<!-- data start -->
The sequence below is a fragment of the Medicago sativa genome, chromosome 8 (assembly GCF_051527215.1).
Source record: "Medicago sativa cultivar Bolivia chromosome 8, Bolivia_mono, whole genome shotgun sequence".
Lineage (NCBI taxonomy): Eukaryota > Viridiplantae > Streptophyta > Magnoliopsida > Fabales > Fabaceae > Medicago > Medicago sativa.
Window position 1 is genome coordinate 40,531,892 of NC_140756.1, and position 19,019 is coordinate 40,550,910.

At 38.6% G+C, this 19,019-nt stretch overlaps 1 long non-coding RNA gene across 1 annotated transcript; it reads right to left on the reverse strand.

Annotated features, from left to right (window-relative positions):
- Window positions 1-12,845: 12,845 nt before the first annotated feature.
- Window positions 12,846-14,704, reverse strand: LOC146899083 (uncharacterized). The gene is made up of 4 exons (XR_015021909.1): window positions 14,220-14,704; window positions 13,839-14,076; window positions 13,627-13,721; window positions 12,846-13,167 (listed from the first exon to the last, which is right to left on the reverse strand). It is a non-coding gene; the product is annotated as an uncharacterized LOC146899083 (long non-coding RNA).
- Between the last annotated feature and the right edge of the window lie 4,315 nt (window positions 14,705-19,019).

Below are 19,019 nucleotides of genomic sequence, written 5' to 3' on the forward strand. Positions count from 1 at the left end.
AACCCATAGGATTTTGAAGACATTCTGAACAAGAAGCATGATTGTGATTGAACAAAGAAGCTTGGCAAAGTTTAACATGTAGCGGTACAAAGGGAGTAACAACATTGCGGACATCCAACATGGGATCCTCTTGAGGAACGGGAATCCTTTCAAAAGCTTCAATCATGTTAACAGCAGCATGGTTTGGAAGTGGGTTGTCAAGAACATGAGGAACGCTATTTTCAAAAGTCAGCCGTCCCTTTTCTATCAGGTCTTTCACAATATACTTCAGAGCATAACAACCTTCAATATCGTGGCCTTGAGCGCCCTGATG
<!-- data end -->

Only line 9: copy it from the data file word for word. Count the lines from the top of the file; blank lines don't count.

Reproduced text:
- Between the last annotated feature and the right edge of the window lie 4,315 nt (window positions 14,705-19,019).